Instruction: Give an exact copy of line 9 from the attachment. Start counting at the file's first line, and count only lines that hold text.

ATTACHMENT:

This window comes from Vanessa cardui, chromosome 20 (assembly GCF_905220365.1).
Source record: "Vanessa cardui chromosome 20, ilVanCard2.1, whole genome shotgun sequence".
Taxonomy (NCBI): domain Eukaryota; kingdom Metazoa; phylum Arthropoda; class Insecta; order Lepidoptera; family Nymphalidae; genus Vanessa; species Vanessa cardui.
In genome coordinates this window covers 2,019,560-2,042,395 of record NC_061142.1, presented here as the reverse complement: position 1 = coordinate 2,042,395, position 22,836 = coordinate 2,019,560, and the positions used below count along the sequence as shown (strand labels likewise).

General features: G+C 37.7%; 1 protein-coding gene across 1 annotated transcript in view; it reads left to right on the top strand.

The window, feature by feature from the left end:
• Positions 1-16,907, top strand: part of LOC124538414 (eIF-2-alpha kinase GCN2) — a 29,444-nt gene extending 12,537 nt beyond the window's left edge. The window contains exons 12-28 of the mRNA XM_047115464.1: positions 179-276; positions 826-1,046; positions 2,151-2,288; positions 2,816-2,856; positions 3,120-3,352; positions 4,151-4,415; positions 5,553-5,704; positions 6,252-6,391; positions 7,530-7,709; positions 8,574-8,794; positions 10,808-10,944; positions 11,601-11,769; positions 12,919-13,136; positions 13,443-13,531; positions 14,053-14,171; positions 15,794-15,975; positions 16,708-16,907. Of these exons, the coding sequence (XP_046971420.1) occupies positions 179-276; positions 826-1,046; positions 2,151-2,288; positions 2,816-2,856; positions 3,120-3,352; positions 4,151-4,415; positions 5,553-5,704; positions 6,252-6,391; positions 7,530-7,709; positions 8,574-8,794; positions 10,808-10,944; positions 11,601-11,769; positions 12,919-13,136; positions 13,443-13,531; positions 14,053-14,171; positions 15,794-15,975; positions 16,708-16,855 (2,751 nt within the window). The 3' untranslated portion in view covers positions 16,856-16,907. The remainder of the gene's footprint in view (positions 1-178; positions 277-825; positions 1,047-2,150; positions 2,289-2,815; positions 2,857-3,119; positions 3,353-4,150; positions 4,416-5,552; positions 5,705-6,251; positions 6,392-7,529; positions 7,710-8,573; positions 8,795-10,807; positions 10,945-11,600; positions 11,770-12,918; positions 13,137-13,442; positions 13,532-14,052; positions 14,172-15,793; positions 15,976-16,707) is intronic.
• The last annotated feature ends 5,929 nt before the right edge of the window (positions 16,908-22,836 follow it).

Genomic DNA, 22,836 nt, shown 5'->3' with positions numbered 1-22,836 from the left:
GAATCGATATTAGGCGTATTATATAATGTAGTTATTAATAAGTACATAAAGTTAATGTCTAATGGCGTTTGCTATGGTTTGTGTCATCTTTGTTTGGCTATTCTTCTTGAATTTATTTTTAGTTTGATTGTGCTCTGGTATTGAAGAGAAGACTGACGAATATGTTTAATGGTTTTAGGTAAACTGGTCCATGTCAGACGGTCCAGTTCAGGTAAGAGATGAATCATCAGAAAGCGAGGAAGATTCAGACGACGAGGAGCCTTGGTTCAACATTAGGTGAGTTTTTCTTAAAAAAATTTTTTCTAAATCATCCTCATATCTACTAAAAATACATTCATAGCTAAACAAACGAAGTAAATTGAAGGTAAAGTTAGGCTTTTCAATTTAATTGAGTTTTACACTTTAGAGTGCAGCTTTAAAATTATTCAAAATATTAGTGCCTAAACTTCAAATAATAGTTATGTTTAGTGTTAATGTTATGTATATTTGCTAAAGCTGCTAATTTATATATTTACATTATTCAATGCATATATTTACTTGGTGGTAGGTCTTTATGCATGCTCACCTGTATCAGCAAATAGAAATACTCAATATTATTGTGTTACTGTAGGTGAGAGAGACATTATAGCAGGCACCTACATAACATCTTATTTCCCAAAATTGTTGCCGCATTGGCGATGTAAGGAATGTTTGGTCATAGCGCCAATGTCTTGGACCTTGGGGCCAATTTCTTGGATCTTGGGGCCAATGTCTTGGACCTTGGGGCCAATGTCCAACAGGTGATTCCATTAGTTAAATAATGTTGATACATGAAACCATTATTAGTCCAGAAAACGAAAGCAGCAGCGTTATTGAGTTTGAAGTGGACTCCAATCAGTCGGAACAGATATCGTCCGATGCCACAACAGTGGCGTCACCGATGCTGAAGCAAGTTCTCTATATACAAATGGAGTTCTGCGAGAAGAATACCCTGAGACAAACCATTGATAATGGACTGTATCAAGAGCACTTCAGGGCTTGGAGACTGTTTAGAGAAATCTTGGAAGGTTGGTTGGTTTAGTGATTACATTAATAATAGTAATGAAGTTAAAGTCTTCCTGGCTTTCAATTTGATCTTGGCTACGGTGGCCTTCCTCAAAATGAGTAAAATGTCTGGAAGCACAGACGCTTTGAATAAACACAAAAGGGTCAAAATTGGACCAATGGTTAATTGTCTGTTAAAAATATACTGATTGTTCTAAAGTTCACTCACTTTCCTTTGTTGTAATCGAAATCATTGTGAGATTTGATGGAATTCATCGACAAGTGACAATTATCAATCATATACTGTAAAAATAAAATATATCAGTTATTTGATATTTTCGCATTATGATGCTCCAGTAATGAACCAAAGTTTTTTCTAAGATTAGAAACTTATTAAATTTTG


Genomic DNA, 22,836 nt, shown 5'->3' with positions numbered 1-22,836 from the left: